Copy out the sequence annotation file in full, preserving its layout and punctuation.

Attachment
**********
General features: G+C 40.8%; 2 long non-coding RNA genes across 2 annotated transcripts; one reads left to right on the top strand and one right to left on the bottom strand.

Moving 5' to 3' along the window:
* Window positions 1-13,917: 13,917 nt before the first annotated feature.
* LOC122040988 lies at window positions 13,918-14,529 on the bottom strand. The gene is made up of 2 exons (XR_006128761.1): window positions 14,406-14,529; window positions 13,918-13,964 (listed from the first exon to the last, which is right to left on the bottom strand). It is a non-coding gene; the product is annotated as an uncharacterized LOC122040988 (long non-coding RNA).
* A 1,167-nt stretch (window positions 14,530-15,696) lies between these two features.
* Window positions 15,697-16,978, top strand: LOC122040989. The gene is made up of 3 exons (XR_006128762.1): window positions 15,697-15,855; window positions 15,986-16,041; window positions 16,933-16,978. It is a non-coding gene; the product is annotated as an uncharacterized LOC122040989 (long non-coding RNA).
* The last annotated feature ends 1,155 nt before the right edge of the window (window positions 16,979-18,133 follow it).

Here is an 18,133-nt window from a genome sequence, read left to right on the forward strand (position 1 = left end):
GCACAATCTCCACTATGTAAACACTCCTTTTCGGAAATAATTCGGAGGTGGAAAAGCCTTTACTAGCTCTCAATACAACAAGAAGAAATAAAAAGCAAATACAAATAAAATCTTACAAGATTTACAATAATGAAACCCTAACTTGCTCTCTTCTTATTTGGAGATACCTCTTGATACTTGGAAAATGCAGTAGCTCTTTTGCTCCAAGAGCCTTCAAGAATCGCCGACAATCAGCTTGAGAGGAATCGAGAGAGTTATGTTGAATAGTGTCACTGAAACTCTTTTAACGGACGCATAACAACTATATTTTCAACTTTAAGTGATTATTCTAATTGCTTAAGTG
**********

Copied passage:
General features: G+C 40.8%; 2 long non-coding RNA genes across 2 annotated transcripts; one reads left to right on the top strand and one right to left on the bottom strand.

Moving 5' to 3' along the window:
* Window positions 1-13,917: 13,917 nt before the first annotated feature.
* LOC122040988 lies at window positions 13,918-14,529 on the bottom strand. The gene is made up of 2 exons (XR_006128761.1): window positions 14,406-14,529; window positions 13,918-13,964 (listed from the first exon to the last, which is right to left on the bottom strand). It is a non-coding gene; the product is annotated as an uncharacterized LOC122040988 (long non-coding RNA).
* A 1,167-nt stretch (window positions 14,530-15,696) lies between these two features.
* Window positions 15,697-16,978, top strand: LOC122040989. The gene is made up of 3 exons (XR_006128762.1): window positions 15,697-15,855; window positions 15,986-16,041; window positions 16,933-16,978. It is a non-coding gene; the product is annotated as an uncharacterized LOC122040989 (long non-coding RNA).
* The last annotated feature ends 1,155 nt before the right edge of the window (window positions 16,979-18,133 follow it).

Here is an 18,133-nt window from a genome sequence, read left to right on the forward strand (position 1 = left end):
GCACAATCTCCACTATGTAAACACTCCTTTTCGGAAATAATTCGGAGGTGGAAAAGCCTTTACTAGCTCTCAATACAACAAGAAGAAATAAAAAGCAAATACAAATAAAATCTTACAAGATTTACAATAATGAAACCCTAACTTGCTCTCTTCTTATTTGGAGATACCTCTTGATACTTGGAAAATGCAGTAGCTCTTTTGCTCCAAGAGCCTTCAAGAATCGCCGACAATCAGCTTGAGAGGAATCGAGAGAGTTATGTTGAATAGTGTCACTGAAACTCTTTTAACGGACGCATAACAACTATATTTTCAACTTTAAGTGATTATTCTAATTGCTTAAGTG